[27]
They acknowledge also the factors in s 7 and s 8 of the Sentencing Act that the Court must take into account and in particular as far as s 8 they note not only the factors which the informant has but also highlight the particular circumstances of the offender and they have in an effort to show the Court consistent with appropriate sentencing levels submitted a table that looks at 18 months' worth of sentencing in the courts with similar, although of course not exactly the same, types of offending. 
[28]
They accept that the victim suffered serious harm. They look at the steps taken in terms of failing to provide adequate guarding and say that the failures were not deliberate, that it is a small employer with limited resources, which took its obligations seriously and undertook to take extensive steps to identify and eliminate hazards and to induct Mr Collins on safety aspects. Their submission is that the culpability is at the lower end of the scale given their attempts to fully train him and they do not agree with the informant's submissions that further guarding could easily have been installed and point to Mr Stevens' report and the difficulties that he discussed in that report in implementing the various guarding options. The suitable guard arrangements that are proposed by Mr Stevens and note that Ridland Contracting Limited is now implementing the first and second options outlined at page 14 of Mr Stevens' report and that it is continuing to further remedy the truck in consultation with the Department.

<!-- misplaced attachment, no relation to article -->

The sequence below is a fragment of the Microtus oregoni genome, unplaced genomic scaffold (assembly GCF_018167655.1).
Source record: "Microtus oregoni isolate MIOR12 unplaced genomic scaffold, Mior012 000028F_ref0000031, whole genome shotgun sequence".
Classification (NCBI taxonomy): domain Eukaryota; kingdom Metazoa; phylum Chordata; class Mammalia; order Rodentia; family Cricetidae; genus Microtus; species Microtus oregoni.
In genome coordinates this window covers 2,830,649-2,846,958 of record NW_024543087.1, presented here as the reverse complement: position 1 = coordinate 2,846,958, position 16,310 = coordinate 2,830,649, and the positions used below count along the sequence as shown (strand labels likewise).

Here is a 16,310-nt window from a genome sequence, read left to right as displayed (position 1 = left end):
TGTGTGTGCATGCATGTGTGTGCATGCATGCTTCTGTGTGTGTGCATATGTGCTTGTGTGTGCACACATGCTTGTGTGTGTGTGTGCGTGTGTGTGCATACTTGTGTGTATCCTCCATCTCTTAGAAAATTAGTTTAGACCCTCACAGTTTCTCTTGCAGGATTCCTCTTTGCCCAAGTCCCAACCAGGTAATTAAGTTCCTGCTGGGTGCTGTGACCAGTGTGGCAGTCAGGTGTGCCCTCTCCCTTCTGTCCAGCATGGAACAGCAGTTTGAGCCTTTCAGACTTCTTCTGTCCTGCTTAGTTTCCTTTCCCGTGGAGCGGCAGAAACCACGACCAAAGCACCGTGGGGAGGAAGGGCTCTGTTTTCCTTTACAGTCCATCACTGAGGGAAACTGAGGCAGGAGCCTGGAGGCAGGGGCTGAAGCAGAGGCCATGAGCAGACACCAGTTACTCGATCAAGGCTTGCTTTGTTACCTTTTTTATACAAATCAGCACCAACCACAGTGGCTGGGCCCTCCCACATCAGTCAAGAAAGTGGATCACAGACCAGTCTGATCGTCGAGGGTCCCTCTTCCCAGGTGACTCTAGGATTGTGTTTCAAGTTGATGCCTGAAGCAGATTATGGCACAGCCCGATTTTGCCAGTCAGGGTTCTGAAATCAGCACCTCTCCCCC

[29]
Although the company identified the hazard, it is submitted that they were not capable of simple or minimal effort rectification. They refer me then to tab five and the comparison that they have submitted with other sentencing levels. 
[30]
With the effect of the offending on the victim and the degree of harm, they note the submissions and the victim impact statement. They refer me to s 9 and s 10 of the Sentencing Act and what the Court must take into account as mitigating features and they are the early guilty plea and any fault on the part of the victim in evidence of the company's previous good character. Further, that the Court must take into account any remedial action taken or proposed to be taken and in mitigation it is submitted that the following matters have been done which include: 
a)
The removal of the automatic function from the operator of the compactor mechanism; 
b)
The positioning of the controls where the operator cannot reach the compactor mechanism; 
c)